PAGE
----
• It is estimated that about 70% (2 out of 3) of treatment-resistant, depressed, patients respond (at least 50% reduction in depressive symptoms) favorably to ketamine treatment. At present we have no markers or testing which will help us preselect those treatment-resistant patients who will benefit the most from ketamine. MIHM has selected an induction period of 6 infusions, according to the best timing schedules described in the literature. We ask patients to make a commitment to completing all 6 sessions.

Does insurance cover ketamine treatments?

  • Ketamine treatment for psychiatric disease is not currently covered by insurance. Using ketamine for the treatment of depression and anxiety is considered an "off-label" use, meaning that the Food and Drug Administration has yet to approve ketamine for the treatment of psychiatric illness. While "off-label" use is common with many medications, it is typically not covered by insurance companies or Medicare. However, you may be able to receive reimbursement from your HSA, MSA, or FSA plans.

How much do ketamine treatments cost?

  • The cost depends on the services rendered. Before treatment, the patient will meet a physician who will go over his or her health history and address any concerns. Midwest Institute for Hearts and Minds will provide an objective, quantified, baseline assessment (how the patient is functioning and feeling before treatment) and equivalent post-treatment assessments. We will also provide periodic telephonic or electronic “check-ins” between treatments. The timing and number of periodic booster infusions vary from patient to patient. Therefore, each individual's costs for treatment will vary. You may also receive reimbursement via your HSA, MSA, FSA plan. We encourage you to call or visit us with any questions you may have.

What are the baseline and post-treatment assessments?

  • Each assessment will include having the patient fill out questionnaires about his or her symptoms of mood, anxiety, obsessiveness, past trauma, or pain level, depending on the patient’s presenting complaint(s). The patient will take a brief (approximately 30 minutes) neuropsychological battery to assess several areas of neurocognitive functioning. This brief neuropsychological battery is called CNS Vital Signs and consists of seven short sub-tests that measure simple and complex attention, reaction time, verbal and visual memory, psychomotor speed, fine motor speed, and executive functioning. The sub-tests are self-administered on a computer and require no special computer skills on the part of the patient. CNS Vital Signs is an assessment tool that has been in use for 14 years. It has been used in the military and worldwide for clinical trials by major pharmaceutical companies and educational institutions. All of the sub-tests are normed and have well-established validity and reliability. Intractable symptoms in treatment-resistant depression, anxiety, OCD, PTSD, and chronic pain may affect cognition in several ways and to varying degrees. The CNS Vital Signs assessments are performed at baseline and at periodic intervals during and after treatment to ensure that the patient is receiving the expected benefits of ketamine treatment. Many people may find that once their psychiatric symptoms are alleviated, their thinking and memory (i.e.cognition) may also improve.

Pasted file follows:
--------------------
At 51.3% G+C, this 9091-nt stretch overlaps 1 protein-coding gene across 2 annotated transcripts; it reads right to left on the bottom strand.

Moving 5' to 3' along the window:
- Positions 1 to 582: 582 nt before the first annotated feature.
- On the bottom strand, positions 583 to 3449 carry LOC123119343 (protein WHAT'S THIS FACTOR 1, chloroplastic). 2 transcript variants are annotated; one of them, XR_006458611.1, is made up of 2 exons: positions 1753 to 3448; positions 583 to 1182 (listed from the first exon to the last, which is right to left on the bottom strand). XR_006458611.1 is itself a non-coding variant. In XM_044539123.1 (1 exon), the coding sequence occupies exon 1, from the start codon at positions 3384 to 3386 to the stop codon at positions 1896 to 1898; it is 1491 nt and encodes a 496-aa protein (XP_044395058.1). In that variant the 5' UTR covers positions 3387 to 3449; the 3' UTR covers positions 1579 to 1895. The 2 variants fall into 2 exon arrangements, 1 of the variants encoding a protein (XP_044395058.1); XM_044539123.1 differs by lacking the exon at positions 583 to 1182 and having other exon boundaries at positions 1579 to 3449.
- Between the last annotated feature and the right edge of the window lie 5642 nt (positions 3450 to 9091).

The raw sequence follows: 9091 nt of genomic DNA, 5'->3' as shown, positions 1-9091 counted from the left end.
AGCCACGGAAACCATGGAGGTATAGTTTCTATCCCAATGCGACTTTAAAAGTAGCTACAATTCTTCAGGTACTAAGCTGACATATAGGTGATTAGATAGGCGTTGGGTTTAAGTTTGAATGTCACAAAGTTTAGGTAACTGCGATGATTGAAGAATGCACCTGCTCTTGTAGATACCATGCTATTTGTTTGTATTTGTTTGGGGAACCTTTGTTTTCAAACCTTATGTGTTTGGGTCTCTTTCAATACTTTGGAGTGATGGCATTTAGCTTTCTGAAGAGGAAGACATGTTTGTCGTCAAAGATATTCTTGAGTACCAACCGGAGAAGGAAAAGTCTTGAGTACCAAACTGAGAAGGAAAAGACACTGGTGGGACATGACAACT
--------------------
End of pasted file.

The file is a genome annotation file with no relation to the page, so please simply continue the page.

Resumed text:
Can anyone have ketamine treatments?

  • No. Individuals with select health conditions and who are taking certain types of medications should not receive ketamine. In addition, there are certain medical conditions that need to be well controlled (e.g. hypertension) prior to ketamine treatment. As stated previously, the Midwest Institute for Hearts and Minds focuses on treatment-resistant patients who have tried and failed to achieve symptom remission with at least two other medications. In consultation with you and your healthcare team, it will be determined if you are a candidate for ketamine treatment. In most cases, you will continue taking all of your prescribed medications while on ketamine therapy.

Why choose the Midwest Institute for Hearts and Minds?

  • At Midwest Institute for Hearts and Minds, we take a comprehensive approach to treating the whole person: mind, body, and spirit. We work with your healthcare team to give a new perspective and new treatment options while reassessing why you may be treatment-resistant. We adhere to the highest ethical standards of medical practice. We want to make sure that ketamine is the correct treatment for the correct diagnosis and the right patient. The health of the whole patient, mind, body, and spirit, is taken into consideration before proceeding with ketamine treatment.

Are there alternatives to ketamine treatment?

  • Yes. These are the FDA approved (non-pill) therapies for treatment-resistant depression: Electroconvulsive Therapy (ECT), Transcranial Magnetic Stimulation (TMS), Vagus Nerve Stimulator (VNS) and Deep Brain Stimulation (DBS). All of these brain stimulation therapies are approved for treatment-resistant depression; DBS is also indicated for treatment-resistant OCD. These treatments are briefly described here.

What do I need to do to get started on ketamine treatment?

  • We ask that all patients interested in receiving ketamine to click "Contact Us", fill out their information, and then schedule an appointment to meet our team. No ketamine infusions are performed at this introductory visit.